A total number of 150 patients were enrolled in the study. Age range was 16.4 years to 52.9 years (mean 32.7 years). Female outnumbered males (2.1 to 1 ratio). Ocular pain was seen 127 patients (84.7%). Relative afferent pupillary defect in 142 patients (94.7%) and color vision impairment in 131 patients (87.3%). Visual field defects were seen in all patients with central and paracentral being the most common (95, 63.3%). Other visual field defects were arcuate, altitudinal, nasal step, hemi field and non specific changes (Table 1). Abnormal MRI findings were seen in 84 patients (56%). One lesion was seen in 41 patients (27.3%), two lesions in 16 patients (10.7%), three lesions in 15 patients (10%) and four and more lesions in 12 patients (8.0%). Pattern reversal VEP was abnormal for large and small patterns in all patients. P100 latency was prolonged in 135 patients (90%). Fifteen patients (10%) had non recordable VEP, and 42 patients (28%) had reduced P100 amplitude (Table 2).

 

Regarding patients who received placebo treatment, forty patients improved after 3 weeks and 43 patients after 4 weeks of onset. Five patients had visual acuity of less than 6/12 after one year. Patients receiving oral treatment alone, 43 patients improved after 3 weeks, 47 patients after 4 weeks and 4 patients had visual acuity of less than 6/12 after one year. In patients with intravenous steroids the numbers of patients were 42, 47 and 4 respectively. Recurrence or second eye involvement during a two years period occurred in five patients with placebo, five patients with oral and one patient with intravenous steroids (Table 3).

 

Recurrence within 2 years occurred in 11 patients; six of them had four or more brain MRI and ten of them had three or more lesions. Non recordable VEP was seen in 10 of them. We divided patients according to number of brain MRI lesions and VEP results evenly in each group. The total number of patients with non recordable VEP was 15. Each treatment group had 5 of them. In addition, each treatment group had 5 patients with three brain MRI lesions and 4 patients of four and more lesions. The use of intravenous steroids significantly reduced the incidence of recurrence only in patients with three and more brain MRI lesions or non recordable VEP response (Table 4, Table 5).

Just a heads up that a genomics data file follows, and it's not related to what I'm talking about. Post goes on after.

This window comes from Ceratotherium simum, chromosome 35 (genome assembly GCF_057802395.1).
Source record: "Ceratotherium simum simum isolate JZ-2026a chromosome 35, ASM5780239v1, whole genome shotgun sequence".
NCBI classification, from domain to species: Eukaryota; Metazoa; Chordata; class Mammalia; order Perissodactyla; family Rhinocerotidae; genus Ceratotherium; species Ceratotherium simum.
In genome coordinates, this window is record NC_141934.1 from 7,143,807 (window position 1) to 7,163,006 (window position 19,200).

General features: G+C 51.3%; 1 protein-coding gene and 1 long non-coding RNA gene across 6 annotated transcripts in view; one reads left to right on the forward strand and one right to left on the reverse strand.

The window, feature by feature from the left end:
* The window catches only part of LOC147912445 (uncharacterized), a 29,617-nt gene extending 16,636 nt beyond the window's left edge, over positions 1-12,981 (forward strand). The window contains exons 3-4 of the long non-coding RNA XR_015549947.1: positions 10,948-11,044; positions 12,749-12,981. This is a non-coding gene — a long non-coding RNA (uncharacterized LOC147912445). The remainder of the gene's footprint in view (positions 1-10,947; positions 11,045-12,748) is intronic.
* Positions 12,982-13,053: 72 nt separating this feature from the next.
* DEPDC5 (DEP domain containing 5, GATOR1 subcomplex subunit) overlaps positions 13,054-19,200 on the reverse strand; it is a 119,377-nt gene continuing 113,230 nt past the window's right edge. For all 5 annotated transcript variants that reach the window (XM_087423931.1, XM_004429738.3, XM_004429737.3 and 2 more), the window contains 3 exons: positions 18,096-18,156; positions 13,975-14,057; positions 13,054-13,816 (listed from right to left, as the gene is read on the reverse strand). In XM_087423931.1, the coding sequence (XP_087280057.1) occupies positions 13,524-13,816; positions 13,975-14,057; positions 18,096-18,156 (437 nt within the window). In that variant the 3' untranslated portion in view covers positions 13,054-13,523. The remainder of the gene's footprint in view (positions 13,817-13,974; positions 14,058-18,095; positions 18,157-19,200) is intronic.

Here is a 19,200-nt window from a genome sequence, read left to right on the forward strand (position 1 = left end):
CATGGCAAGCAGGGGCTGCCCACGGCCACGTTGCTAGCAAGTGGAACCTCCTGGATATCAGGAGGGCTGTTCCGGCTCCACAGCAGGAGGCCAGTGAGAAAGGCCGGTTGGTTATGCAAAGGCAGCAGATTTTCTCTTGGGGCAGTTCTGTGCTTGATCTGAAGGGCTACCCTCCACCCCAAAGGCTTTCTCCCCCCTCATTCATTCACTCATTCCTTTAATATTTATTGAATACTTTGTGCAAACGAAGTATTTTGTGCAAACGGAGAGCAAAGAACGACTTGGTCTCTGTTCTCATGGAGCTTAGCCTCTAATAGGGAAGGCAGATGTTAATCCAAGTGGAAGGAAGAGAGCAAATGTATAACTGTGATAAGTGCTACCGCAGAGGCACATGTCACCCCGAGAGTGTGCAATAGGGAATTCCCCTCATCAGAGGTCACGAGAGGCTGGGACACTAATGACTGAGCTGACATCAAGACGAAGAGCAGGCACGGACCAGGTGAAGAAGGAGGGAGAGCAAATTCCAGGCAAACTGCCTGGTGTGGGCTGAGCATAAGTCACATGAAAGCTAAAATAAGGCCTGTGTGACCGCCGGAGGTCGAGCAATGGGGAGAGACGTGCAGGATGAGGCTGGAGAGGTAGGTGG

Discussion

We selected patients with visual acuity of less than 6/60 in our study. Therefore, all of our patients have decreased vision. Visual acuity at presentation ranged from 6/120 to 6/60 in 117 patients (78%). Seven patients (4.7%) had hand movement vision, three (2%) with light perception and two (1.3%) with no light perception. Twenty one patients (14%) had visual acuity between counting fingers one meter to three meters. Visual acuity was the primary outcome measure we used. Improvement was considered when patient visual acuity improved by more than 50%, i.e. from 6/60 to 6/30 or from CF 3 m to 6/60. Ocular pain occurred in 127 patients (84.7%). The pain proceeded visual impairment in 99 patients and occurred after visual impairment in 28 patients. It resolved within the first week of illness in the majority of patients. Relative afferent pupillary defect (RAPD) was seen in 142 patients. RAPD occurs in all patients with optic neuritis. The remaining 8 patients, RAPD was not evident because contra lateral optic nerve was affected by other pathology. Color vision impairment was seen in 131 patients. We used Ishihara color plates and abnormality was considered when 6 or more plates were missed. The accuracy of Farnsworth-Munsell 100-Hue test is better than Ishihara plates for detection of various optic neuropathies [7]. In the ONTT, Ishihara color plates were abnormal in the affected eye in 88%, whereas the Farnsworth-Munsell 100-Hue test was abnormal in 94% [11].